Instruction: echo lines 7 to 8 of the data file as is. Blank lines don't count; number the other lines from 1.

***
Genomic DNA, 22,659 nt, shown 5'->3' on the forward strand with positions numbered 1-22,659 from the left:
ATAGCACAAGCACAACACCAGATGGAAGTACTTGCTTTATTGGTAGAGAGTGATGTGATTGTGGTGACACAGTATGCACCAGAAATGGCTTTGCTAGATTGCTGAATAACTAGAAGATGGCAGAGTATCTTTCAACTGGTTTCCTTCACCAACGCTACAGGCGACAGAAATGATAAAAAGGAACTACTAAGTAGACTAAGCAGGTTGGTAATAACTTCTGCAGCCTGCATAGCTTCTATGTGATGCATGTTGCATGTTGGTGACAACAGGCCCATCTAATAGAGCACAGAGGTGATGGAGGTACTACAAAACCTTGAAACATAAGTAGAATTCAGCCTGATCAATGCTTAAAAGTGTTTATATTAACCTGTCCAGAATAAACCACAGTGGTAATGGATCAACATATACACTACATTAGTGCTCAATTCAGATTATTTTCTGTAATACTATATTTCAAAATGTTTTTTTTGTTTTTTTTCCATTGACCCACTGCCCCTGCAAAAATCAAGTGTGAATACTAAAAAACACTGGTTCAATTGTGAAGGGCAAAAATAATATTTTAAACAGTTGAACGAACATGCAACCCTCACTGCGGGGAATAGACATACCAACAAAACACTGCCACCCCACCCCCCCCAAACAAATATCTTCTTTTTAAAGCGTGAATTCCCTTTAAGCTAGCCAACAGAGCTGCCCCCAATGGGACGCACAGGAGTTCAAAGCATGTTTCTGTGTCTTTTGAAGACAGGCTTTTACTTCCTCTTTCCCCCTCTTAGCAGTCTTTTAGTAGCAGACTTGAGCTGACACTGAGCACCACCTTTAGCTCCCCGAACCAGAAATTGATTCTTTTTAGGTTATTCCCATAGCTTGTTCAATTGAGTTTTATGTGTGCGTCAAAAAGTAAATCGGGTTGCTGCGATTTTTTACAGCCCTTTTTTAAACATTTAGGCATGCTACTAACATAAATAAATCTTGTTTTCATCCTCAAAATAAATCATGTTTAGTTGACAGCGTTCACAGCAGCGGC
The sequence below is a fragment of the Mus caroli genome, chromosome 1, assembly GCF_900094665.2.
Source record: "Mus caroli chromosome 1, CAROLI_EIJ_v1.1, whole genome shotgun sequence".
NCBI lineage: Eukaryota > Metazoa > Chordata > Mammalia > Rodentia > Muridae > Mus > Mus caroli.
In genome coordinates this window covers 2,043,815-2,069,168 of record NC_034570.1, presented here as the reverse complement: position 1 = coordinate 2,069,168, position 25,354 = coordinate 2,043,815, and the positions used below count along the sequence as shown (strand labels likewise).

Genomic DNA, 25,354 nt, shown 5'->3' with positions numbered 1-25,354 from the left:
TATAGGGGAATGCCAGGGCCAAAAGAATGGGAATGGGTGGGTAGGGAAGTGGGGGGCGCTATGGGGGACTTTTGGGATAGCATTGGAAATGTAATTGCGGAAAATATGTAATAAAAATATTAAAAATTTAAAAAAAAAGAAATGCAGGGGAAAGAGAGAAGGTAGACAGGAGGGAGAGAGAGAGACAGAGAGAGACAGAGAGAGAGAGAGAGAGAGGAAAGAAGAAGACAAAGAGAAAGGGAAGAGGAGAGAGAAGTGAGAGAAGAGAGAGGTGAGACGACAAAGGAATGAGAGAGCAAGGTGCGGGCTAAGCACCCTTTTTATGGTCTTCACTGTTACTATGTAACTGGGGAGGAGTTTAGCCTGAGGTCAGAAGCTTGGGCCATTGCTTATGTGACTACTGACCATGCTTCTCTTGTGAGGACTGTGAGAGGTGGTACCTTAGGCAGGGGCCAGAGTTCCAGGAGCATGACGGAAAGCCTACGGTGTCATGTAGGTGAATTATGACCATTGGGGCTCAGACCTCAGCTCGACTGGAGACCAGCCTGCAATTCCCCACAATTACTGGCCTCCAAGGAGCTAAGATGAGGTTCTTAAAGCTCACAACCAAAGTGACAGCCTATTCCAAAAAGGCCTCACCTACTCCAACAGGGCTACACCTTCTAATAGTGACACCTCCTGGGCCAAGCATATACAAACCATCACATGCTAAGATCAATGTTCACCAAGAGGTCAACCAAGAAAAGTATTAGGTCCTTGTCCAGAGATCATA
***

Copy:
Genomic DNA, 25,354 nt, shown 5'->3' with positions numbered 1-25,354 from the left:
TATAGGGGAATGCCAGGGCCAAAAGAATGGGAATGGGTGGGTAGGGAAGTGGGGGGCGCTATGGGGGACTTTTGGGATAGCATTGGAAATGTAATTGCGGAAAATATGTAATAAAAATATTAAAAATTTAAAAAAAAAGAAATGCAGGGGAAAGAGAGAAGGTAGACAGGAGGGAGAGAGAGAGACAGAGAGAGACAGAGAGAGAGAGAGAGAGAGGAAAGAAGAAGACAAAGAGAAAGGGAAGAGGAGAGAGAAGTGAGAGAAGAGAGAGGTGAGACGACAAAGGAATGAGAGAGCAAGGTGCGGGCTAAGCACCCTTTTTATGGTCTTCACTGTTACTATGTAACTGGGGAGGAGTTTAGCCTGAGGTCAGAAGCTTGGGCCATTGCTTATGTGACTACTGACCATGCTTCTCTTGTGAGGACTGTGAGAGGTGGTACCTTAGGCAGGGGCCAGAGTTCCAGGAGCATGACGGAAAGCCTACGGTGTCATGTAGGTGAATTATGACCATTGGGGCTCAGACCTCAGCTCGACTGGAGACCAGCCTGCAATTCCCCACAATTACTGGCCTCCAAGGAGCTAAGATGAGGTTCTTAAAGCTCACAACCAAAGTGACAGCCTATTCCAAAAAGGCCTCACCTACTCCAACAGGGCTACACCTTCTAATAGTGACACCTCCTGGGCCAAGCATATACAAACCATCACATGCTAAGATCAATGTTCACCAAGAGGTCAACCAAGAAAAGTATTAGGTCCTTGTCCAGAGATCATA